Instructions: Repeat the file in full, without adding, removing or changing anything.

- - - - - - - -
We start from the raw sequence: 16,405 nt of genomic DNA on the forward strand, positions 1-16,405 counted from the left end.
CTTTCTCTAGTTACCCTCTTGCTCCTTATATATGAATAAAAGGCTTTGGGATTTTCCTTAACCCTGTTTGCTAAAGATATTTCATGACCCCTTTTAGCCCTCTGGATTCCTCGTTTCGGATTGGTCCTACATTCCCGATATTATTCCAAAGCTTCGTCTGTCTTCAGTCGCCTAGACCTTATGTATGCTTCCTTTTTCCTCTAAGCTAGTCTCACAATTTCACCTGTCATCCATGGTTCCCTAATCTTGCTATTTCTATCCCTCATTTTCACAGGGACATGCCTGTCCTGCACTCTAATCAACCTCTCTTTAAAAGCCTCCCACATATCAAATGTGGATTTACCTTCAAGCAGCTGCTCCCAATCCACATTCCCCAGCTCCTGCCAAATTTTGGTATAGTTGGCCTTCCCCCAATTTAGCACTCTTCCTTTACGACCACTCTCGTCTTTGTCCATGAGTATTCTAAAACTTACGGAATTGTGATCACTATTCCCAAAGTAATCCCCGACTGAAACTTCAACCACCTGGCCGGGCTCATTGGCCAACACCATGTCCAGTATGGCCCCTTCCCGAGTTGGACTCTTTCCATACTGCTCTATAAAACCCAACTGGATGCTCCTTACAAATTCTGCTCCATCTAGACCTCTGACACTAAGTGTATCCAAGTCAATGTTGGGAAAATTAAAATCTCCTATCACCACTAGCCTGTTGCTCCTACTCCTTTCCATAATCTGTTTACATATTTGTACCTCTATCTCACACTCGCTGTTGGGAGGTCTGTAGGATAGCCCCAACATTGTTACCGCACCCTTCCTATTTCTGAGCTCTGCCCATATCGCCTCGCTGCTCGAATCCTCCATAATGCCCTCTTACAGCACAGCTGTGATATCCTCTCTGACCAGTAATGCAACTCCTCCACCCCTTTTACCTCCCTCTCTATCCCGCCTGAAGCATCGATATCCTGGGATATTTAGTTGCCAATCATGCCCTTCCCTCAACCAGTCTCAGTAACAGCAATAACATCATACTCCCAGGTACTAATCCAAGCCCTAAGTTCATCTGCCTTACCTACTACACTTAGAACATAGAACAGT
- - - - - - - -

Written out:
We start from the raw sequence: 16,405 nt of genomic DNA on the forward strand, positions 1-16,405 counted from the left end.
CTTTCTCTAGTTACCCTCTTGCTCCTTATATATGAATAAAAGGCTTTGGGATTTTCCTTAACCCTGTTTGCTAAAGATATTTCATGACCCCTTTTAGCCCTCTGGATTCCTCGTTTCGGATTGGTCCTACATTCCCGATATTATTCCAAAGCTTCGTCTGTCTTCAGTCGCCTAGACCTTATGTATGCTTCCTTTTTCCTCTAAGCTAGTCTCACAATTTCACCTGTCATCCATGGTTCCCTAATCTTGCTATTTCTATCCCTCATTTTCACAGGGACATGCCTGTCCTGCACTCTAATCAACCTCTCTTTAAAAGCCTCCCACATATCAAATGTGGATTTACCTTCAAGCAGCTGCTCCCAATCCACATTCCCCAGCTCCTGCCAAATTTTGGTATAGTTGGCCTTCCCCCAATTTAGCACTCTTCCTTTACGACCACTCTCGTCTTTGTCCATGAGTATTCTAAAACTTACGGAATTGTGATCACTATTCCCAAAGTAATCCCCGACTGAAACTTCAACCACCTGGCCGGGCTCATTGGCCAACACCATGTCCAGTATGGCCCCTTCCCGAGTTGGACTCTTTCCATACTGCTCTATAAAACCCAACTGGATGCTCCTTACAAATTCTGCTCCATCTAGACCTCTGACACTAAGTGTATCCAAGTCAATGTTGGGAAAATTAAAATCTCCTATCACCACTAGCCTGTTGCTCCTACTCCTTTCCATAATCTGTTTACATATTTGTACCTCTATCTCACACTCGCTGTTGGGAGGTCTGTAGGATAGCCCCAACATTGTTACCGCACCCTTCCTATTTCTGAGCTCTGCCCATATCGCCTCGCTGCTCGAATCCTCCATAATGCCCTCTTACAGCACAGCTGTGATATCCTCTCTGACCAGTAATGCAACTCCTCCACCCCTTTTACCTCCCTCTCTATCCCGCCTGAAGCATCGATATCCTGGGATATTTAGTTGCCAATCATGCCCTTCCCTCAACCAGTCTCAGTAACAGCAATAACATCATACTCCCAGGTACTAATCCAAGCCCTAAGTTCATCTGCCTTACCTACTACACTTAGAACATAGAACAGT